(back) Subject: Changes at St. Sulpice From: "Walter G." <walterg@nauticom.net> Date: Mon, 24 May 2004 09:51:34 -0400   DR's videos are terrific! I love the story about Widor leaving the en chamade on for Faure. Keep watching, John. When the going gets rough, Roth has 2 registrants helping him.   Cheers, -WG   >Subject: >From: "John L. Speller" <jlspeller@swbell.net> wrote: >   >Often the constraints are more concerned with the playing ability of the >organist rather than the limitations of the organ. I have been watching = a >video of Daniel Roth playing the organ at St. Sulpice (available from OHS >http://www.ohscatalog.com/danrotschwei.html ). To watch him manipulating >the stops of a 5 manual, 100 stop organ, almost entirely by hand is >breathtaking and I don't think any solid state combination action, with >however many levels of memory, stop sequencers, etc., would be able to >achieve more. > >John Speller > > >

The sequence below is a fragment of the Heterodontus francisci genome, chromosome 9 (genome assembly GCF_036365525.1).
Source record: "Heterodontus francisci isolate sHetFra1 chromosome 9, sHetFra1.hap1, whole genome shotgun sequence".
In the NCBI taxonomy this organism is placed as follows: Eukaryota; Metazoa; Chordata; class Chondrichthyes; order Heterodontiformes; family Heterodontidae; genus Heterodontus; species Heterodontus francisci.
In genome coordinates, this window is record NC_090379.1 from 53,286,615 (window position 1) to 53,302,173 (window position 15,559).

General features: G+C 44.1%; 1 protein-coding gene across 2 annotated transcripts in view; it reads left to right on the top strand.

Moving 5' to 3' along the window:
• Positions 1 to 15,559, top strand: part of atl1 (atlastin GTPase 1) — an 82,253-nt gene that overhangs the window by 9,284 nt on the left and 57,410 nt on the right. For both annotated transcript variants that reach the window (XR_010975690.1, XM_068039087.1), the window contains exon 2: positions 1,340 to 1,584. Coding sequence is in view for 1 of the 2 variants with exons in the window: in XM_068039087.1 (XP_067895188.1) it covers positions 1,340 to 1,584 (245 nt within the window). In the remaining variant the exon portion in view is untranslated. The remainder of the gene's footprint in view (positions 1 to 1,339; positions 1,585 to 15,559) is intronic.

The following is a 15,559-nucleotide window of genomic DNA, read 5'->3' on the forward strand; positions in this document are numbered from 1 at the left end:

(back) Subject: Re: seeing vs. hearing. From: "Colin Mitchell" <cmys13085@yahoo.co.uk> Date: Mon, 24 May 2004 06:54:36 -0700 (PDT)   Hello,   And I always thought the organ was invented for the purposes of street festivals and the Roman brothels!   Regards,   Colin Mitchell UK     --- Gfc234@aol.com wrote: > The organ > was not conceived to entertain idle-minded 21st > century audiences-it was > conceived to lift up people spiritually, and to > convey the innermost thoughts of > musicians and composers.       __________________________________ Do you Yahoo!? Yahoo! Domains =96 Claim yours for only $14.70/year http://smallbusiness.promotions.yahoo.com/offer